Native American perspective on LGBTQ community
Published: Thursday, September 13, 2012
Updated: Thursday, September 13, 2012 00:09
On Wednesday, Harlan Pruden of the Cree Nation enlightened students about the Native and Two-Spirit approaches to gender and sexuality at the Rainbow Center.
“Two-Spirit,” Pruden said, “contemporarily is LGBTQ identified Native Americans.”
Two-Spirits, in traditional Native American culture, are individuals who are neither just male nor just female. Rather, they are celebrated men and women who encompass both genders, wearing clothing associated with both. Two-Spirits were permitted to marry and have relations with either sex and were among the most respected members of the tribe.
Pruden began by addressing the issue of misrepresentation and the suppression of Native Americans. He told students that questions like “What is an Indian? Who is an Indian? What is a native? Who is a native?” still have no definitive answers. Some tribes are federally recognized, while others are only recognized at the state level. Some tribes who have lived on their ancestor’s soil for centuries are not recognized at all, while those with native lineages are only partially identified. To this date, there are over 4.5 million Native Americans in the United States and not all of them have identities recognized by society.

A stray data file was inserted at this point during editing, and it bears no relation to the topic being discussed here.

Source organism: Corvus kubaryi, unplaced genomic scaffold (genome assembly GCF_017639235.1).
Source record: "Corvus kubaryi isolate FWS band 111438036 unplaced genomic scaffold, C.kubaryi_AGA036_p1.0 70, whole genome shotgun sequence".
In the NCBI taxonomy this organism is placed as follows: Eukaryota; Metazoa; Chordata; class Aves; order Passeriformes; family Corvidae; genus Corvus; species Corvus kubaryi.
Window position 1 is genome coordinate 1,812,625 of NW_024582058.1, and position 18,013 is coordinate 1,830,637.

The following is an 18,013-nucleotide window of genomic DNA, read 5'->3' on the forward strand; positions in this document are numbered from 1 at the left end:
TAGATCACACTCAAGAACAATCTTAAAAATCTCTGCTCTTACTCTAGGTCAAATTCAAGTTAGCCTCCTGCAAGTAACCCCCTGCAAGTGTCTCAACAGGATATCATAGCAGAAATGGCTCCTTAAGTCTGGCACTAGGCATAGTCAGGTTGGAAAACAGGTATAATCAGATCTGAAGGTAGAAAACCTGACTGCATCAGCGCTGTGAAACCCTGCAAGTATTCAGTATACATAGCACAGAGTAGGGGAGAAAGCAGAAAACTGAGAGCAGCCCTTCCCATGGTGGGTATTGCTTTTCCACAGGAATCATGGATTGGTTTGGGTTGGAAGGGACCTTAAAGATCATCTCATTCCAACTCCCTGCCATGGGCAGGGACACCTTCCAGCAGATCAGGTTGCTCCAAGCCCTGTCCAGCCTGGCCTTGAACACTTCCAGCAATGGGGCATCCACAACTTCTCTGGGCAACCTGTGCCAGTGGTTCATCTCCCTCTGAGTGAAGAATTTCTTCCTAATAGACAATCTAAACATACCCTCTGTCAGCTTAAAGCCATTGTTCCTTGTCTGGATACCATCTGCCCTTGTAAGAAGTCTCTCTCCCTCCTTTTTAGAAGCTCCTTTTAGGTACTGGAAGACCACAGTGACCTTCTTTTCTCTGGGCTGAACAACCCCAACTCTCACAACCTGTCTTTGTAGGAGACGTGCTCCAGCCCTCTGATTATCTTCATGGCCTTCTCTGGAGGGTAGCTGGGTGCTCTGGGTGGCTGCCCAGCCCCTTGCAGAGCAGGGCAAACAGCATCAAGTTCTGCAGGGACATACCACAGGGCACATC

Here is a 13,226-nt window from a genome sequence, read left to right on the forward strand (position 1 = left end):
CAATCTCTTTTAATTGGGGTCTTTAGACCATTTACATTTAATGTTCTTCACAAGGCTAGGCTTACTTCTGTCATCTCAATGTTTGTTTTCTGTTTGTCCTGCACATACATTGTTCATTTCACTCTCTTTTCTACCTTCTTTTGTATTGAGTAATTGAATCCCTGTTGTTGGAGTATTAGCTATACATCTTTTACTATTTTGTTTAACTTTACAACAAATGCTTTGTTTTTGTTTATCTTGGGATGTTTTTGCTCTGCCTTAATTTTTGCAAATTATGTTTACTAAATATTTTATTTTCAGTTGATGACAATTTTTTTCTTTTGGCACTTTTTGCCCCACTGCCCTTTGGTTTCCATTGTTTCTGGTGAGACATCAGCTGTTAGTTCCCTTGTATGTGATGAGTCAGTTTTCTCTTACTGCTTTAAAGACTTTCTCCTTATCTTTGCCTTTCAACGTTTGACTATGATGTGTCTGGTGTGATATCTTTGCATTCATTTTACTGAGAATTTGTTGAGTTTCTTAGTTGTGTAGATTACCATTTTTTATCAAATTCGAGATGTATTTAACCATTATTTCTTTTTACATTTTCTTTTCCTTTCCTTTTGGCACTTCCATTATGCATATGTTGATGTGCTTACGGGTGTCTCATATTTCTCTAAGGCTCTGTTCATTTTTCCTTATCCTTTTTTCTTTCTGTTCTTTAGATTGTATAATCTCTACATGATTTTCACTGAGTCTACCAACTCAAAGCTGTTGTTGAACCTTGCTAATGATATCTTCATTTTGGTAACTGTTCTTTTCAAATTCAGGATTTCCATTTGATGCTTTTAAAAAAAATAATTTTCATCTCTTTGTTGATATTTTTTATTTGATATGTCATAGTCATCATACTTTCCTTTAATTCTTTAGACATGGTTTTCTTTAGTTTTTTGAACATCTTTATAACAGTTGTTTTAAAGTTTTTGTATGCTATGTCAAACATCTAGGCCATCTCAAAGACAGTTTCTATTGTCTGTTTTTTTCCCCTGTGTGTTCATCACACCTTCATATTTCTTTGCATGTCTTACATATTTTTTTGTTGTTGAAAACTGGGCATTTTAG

By pointing out the vast differences in Native American cultures and traditions, Pruden demonstrated how Two-Spirit is not the same for each people. Native Americans differ from each other in many ways, including language, values, customs and traditions. Language itself divides Native Americans from north to south, but unites tribes from the same regions east to west. Because of so many differences, there is hardly ever a 100% consensus between peoples. Differences in protocol and procedure make it difficult for Native Americans to share common approaches to a variety of subject matters.
After a brief introduction addressing the misunderstandings about Native American peoples by society and the disunity between Native Americans themselves, Pruden began explaining Two-Spirit. He first defined gender and sexuality. Gender is a social role or norm, while sexuality is a personal, emotional and physical preference. He then explained the history of Two-Spirit and how there was a French term “berdache” used to describe Native peoples who wore male and female clothing at the same time. After natives spoke out against this term in 1989, the term Two-Spirit was adopted instead.
Pruden gave examples of how gender and sexuality were dealt with in native customs. In the Mojave tradition, a girl or boy who didn’t seem to fit into their traditional roles went through what’s called a basket and bow gathering. The child would sleep in a wigwam with a bow on one side and a basket on the other. As the wigwam was lit on fire, adults would shout out to the child to run. In this heightened fearful state, the child would be forced to face his or her truth, choosing either the bow or the basket. Depending on the choice, the child would be raised as a man or woman and learn what is traditionally either masculine or feminine.
“I really enjoyed the examples Pruden used to explain Two-Spirit,” said Bless Gomes, a 3rd semester physiology and neurobiology major. “You can tell he knows a lot of all different Native American tribes and respects their cultures and traditions.”